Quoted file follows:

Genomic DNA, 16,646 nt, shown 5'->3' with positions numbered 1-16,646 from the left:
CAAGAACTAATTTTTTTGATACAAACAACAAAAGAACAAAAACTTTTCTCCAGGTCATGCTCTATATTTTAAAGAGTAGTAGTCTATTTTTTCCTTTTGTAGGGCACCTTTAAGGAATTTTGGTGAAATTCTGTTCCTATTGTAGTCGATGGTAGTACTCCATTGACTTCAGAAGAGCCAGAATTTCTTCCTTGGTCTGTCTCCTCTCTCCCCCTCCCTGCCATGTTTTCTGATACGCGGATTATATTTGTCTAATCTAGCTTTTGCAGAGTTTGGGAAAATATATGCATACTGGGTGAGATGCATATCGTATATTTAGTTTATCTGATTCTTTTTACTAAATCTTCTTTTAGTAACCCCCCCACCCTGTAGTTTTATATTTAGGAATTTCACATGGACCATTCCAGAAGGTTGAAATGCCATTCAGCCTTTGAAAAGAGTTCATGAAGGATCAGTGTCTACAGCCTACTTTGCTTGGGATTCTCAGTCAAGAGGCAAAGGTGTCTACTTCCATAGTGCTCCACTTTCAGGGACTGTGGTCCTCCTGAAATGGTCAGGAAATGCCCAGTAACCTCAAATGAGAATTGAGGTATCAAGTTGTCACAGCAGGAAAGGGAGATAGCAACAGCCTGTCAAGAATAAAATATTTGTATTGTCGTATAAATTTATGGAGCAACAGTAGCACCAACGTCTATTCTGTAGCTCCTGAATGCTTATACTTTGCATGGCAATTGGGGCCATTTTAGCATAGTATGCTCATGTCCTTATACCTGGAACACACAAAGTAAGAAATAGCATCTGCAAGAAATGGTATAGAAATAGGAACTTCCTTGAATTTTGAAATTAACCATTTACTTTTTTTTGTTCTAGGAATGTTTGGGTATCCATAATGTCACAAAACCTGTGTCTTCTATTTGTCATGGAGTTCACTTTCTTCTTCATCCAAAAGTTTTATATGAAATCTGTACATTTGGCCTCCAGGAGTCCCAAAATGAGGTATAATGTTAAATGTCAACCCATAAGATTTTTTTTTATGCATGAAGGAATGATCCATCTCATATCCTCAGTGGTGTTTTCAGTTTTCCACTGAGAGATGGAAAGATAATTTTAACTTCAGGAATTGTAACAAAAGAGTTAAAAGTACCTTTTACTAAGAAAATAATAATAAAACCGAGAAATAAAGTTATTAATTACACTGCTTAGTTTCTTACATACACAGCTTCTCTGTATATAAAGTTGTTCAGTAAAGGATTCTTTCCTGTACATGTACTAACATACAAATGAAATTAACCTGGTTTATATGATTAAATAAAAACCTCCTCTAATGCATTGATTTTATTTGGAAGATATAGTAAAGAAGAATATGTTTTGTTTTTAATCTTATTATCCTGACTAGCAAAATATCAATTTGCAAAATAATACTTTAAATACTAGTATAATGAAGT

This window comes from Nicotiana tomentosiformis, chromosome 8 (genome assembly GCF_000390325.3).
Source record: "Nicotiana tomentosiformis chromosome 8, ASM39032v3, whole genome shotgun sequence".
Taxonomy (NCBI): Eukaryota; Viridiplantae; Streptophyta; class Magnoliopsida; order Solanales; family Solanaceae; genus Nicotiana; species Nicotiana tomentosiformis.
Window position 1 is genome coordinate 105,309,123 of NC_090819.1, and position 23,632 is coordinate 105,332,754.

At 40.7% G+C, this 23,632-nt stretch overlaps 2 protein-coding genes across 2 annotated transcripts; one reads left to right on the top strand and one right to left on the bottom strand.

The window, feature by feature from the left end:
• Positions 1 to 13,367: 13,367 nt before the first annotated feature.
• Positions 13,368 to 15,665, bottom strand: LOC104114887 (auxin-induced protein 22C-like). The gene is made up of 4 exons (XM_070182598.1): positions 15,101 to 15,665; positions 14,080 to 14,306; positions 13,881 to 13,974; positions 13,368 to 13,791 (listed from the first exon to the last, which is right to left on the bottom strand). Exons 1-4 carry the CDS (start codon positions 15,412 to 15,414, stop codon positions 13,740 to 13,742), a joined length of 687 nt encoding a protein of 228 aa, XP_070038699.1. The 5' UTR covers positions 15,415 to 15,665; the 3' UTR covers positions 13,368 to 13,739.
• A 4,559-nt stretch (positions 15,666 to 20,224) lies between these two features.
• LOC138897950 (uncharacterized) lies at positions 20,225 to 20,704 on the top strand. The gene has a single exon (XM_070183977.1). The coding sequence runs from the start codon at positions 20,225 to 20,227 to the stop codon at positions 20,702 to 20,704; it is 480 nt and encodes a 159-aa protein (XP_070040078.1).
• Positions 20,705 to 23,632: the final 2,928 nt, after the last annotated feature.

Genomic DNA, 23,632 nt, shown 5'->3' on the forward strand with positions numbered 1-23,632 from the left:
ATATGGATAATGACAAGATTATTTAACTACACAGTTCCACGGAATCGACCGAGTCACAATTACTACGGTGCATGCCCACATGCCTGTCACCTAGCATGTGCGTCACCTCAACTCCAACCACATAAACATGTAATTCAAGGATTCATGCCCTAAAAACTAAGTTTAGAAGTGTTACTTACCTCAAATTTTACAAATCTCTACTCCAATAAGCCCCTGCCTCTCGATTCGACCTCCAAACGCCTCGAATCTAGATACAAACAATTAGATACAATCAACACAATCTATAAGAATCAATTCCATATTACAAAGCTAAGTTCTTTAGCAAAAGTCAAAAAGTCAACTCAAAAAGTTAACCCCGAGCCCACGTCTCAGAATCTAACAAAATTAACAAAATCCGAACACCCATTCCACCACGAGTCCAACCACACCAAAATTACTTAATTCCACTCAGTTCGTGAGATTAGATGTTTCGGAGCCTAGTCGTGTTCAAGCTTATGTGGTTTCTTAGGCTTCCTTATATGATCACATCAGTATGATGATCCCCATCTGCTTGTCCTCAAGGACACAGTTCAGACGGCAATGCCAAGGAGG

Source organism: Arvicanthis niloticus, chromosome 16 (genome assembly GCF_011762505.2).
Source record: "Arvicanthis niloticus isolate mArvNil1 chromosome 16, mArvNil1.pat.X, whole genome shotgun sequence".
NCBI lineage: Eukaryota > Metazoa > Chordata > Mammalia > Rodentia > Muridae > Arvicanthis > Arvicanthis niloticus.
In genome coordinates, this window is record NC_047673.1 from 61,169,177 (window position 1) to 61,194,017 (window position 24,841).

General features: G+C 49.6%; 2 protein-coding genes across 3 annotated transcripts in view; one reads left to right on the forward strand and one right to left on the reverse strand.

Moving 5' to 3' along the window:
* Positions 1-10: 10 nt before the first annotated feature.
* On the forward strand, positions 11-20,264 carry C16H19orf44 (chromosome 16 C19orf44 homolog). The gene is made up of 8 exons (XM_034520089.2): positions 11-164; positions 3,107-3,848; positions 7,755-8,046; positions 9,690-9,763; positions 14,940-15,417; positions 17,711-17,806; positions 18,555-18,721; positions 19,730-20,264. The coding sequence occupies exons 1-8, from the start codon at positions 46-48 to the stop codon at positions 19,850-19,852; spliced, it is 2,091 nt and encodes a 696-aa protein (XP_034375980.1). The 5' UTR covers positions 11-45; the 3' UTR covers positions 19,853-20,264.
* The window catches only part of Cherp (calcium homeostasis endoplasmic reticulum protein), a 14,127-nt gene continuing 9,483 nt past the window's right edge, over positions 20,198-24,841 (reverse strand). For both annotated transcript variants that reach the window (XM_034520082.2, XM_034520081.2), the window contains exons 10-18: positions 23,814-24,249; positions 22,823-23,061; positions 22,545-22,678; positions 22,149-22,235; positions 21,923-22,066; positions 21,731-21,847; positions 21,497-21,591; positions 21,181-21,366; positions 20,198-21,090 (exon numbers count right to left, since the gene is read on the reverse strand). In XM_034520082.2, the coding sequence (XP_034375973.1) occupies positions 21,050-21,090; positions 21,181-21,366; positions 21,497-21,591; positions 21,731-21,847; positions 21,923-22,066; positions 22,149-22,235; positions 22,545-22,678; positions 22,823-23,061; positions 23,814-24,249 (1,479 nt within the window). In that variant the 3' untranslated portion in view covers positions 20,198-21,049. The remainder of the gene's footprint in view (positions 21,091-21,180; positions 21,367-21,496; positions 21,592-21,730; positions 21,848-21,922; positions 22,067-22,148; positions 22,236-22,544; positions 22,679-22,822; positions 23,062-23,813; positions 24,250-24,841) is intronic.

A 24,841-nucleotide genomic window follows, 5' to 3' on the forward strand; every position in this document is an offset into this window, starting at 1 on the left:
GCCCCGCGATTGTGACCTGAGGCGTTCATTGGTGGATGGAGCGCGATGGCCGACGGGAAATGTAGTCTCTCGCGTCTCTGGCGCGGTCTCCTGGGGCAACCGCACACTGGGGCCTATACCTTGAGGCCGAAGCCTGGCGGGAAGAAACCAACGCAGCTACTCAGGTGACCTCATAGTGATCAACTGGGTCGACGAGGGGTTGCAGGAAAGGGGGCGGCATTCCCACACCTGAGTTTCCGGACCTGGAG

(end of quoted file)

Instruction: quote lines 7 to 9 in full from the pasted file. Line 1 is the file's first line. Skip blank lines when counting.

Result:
At 40.7% G+C, this 23,632-nt stretch overlaps 2 protein-coding genes across 2 annotated transcripts; one reads left to right on the top strand and one right to left on the bottom strand.

The window, feature by feature from the left end:
• Positions 1 to 13,367: 13,367 nt before the first annotated feature.